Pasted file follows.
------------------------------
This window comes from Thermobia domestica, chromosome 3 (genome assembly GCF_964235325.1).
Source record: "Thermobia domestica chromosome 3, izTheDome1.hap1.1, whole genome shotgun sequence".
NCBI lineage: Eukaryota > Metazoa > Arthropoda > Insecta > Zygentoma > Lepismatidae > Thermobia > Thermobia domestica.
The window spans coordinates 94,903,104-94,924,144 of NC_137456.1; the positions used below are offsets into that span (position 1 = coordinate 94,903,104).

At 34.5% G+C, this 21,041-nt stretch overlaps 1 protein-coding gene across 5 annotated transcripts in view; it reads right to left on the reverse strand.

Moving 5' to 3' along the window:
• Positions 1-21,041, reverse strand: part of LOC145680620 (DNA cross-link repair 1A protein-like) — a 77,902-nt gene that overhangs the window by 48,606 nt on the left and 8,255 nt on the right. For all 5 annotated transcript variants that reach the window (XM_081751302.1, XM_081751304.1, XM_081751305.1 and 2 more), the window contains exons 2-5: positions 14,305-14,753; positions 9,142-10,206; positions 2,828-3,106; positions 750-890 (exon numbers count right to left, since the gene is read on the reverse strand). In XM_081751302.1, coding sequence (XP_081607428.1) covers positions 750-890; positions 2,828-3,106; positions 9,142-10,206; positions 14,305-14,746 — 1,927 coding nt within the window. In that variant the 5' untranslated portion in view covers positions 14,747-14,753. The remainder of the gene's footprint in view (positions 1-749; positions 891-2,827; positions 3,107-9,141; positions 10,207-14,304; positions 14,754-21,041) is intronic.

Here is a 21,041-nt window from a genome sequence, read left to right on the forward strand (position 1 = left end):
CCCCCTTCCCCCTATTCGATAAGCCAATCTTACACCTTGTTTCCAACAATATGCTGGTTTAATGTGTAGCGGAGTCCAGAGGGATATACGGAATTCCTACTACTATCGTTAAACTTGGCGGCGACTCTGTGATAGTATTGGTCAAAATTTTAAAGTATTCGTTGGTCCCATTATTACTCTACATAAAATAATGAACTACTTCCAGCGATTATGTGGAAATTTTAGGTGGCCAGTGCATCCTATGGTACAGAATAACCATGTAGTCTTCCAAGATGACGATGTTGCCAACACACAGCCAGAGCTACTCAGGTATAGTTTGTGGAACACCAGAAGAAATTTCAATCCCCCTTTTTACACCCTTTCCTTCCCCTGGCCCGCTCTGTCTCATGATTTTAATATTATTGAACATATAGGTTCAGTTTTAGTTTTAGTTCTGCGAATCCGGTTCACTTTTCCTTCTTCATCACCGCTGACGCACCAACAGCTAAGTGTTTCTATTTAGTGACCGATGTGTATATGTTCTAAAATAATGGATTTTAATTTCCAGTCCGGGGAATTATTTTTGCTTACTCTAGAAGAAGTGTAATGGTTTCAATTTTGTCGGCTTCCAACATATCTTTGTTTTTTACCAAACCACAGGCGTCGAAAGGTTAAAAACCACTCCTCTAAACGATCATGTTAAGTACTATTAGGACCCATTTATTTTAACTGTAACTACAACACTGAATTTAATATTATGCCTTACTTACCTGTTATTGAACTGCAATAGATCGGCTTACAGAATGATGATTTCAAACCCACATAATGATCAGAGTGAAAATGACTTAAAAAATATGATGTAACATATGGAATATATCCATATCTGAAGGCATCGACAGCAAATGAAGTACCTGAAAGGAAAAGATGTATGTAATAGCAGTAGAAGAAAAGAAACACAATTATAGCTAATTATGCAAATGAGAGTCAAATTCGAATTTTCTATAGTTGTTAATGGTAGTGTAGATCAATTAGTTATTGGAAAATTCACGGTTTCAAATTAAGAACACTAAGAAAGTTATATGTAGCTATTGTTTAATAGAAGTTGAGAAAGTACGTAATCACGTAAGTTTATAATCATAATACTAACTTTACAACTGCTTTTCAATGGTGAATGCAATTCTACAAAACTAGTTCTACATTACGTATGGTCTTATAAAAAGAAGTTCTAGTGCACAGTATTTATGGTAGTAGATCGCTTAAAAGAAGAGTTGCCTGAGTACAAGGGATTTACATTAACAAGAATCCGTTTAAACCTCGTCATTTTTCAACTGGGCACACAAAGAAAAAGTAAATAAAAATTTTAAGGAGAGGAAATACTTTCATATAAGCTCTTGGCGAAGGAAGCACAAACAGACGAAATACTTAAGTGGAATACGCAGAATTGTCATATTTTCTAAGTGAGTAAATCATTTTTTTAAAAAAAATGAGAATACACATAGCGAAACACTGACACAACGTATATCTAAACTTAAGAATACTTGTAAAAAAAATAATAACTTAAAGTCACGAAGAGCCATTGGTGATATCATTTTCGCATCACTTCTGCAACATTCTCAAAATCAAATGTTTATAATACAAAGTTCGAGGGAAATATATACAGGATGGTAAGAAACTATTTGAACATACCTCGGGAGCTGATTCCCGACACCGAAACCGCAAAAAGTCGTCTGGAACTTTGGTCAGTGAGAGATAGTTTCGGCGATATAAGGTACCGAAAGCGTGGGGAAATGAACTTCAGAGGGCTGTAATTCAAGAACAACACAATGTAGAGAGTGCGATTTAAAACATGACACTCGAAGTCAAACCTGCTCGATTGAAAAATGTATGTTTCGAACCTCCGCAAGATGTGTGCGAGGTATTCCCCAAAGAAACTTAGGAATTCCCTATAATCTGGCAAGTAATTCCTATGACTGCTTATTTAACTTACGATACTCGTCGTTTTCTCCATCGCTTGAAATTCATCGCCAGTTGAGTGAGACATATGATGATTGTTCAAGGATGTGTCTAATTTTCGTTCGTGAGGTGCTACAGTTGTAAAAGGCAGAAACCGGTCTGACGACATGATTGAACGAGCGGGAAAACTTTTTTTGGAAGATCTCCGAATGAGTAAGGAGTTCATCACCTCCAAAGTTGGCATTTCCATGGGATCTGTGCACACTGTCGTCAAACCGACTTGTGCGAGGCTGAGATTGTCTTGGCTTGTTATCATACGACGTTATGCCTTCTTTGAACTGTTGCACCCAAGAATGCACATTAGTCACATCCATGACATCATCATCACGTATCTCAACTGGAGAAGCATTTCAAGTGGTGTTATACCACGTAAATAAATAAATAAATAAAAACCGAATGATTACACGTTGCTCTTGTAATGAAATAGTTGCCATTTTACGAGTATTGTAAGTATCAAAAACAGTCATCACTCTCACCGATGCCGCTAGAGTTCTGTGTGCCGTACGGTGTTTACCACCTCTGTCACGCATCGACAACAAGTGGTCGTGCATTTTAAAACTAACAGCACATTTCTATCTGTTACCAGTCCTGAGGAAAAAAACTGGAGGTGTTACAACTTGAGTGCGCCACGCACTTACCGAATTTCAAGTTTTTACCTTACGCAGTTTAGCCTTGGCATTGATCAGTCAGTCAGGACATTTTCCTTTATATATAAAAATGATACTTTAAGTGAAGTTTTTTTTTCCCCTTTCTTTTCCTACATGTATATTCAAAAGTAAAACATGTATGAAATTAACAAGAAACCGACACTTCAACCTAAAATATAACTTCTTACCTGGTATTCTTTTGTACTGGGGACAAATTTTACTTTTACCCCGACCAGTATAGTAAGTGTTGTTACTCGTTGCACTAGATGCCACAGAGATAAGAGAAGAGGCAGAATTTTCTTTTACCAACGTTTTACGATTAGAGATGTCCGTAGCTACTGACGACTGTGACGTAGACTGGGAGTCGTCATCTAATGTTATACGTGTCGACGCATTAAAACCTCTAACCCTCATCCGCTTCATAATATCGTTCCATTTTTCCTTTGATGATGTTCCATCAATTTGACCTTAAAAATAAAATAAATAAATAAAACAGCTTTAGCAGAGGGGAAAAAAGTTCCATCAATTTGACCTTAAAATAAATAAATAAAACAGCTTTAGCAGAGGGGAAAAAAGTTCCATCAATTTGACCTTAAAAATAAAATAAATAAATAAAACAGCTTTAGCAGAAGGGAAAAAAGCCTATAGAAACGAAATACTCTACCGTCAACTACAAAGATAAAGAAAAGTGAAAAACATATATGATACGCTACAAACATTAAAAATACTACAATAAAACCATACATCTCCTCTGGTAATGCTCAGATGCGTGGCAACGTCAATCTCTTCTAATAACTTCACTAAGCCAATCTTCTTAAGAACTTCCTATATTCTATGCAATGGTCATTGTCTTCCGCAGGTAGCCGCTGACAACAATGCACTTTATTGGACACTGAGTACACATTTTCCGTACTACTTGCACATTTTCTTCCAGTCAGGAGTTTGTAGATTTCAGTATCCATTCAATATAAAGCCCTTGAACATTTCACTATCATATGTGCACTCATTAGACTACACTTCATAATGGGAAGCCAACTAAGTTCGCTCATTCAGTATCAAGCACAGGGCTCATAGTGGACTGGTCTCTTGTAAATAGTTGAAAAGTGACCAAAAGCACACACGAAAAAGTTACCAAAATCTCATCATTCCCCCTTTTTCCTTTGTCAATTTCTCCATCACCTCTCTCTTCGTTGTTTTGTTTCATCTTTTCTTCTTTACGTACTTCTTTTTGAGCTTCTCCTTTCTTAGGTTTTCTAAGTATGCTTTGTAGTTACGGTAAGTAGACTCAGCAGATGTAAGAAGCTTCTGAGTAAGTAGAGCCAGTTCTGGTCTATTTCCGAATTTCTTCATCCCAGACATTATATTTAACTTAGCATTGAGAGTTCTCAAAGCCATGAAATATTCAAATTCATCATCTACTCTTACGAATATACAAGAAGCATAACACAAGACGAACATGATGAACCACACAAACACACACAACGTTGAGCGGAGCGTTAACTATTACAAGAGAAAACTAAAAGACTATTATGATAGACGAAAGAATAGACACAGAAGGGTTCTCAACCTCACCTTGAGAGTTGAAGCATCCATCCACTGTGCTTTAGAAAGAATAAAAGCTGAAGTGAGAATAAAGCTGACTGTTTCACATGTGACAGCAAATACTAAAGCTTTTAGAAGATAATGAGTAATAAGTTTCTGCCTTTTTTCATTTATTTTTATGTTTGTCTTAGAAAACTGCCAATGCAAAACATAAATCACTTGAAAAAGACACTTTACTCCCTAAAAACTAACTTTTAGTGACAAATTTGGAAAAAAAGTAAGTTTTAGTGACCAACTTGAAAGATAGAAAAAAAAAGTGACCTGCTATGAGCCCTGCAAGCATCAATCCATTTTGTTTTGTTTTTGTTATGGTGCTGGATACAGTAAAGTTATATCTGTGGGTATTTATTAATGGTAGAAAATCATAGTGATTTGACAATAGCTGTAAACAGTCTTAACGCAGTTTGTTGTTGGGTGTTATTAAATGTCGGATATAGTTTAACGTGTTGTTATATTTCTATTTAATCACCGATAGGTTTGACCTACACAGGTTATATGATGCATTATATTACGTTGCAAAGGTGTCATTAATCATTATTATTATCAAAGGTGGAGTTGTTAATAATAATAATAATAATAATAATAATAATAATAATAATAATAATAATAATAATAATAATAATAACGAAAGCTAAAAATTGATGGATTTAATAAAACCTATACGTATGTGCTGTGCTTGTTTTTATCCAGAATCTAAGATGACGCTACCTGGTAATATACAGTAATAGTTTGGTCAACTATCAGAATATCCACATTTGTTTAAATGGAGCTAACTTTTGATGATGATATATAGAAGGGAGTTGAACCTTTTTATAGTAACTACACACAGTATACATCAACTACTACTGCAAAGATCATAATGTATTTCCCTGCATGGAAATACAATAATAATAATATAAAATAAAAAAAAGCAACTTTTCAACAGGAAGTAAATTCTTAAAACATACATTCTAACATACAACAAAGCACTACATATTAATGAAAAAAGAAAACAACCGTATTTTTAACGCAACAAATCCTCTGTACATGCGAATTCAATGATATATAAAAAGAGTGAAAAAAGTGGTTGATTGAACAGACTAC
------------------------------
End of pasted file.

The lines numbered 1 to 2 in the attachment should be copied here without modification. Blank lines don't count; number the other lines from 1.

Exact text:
This window comes from Thermobia domestica, chromosome 3 (genome assembly GCF_964235325.1).
Source record: "Thermobia domestica chromosome 3, izTheDome1.hap1.1, whole genome shotgun sequence".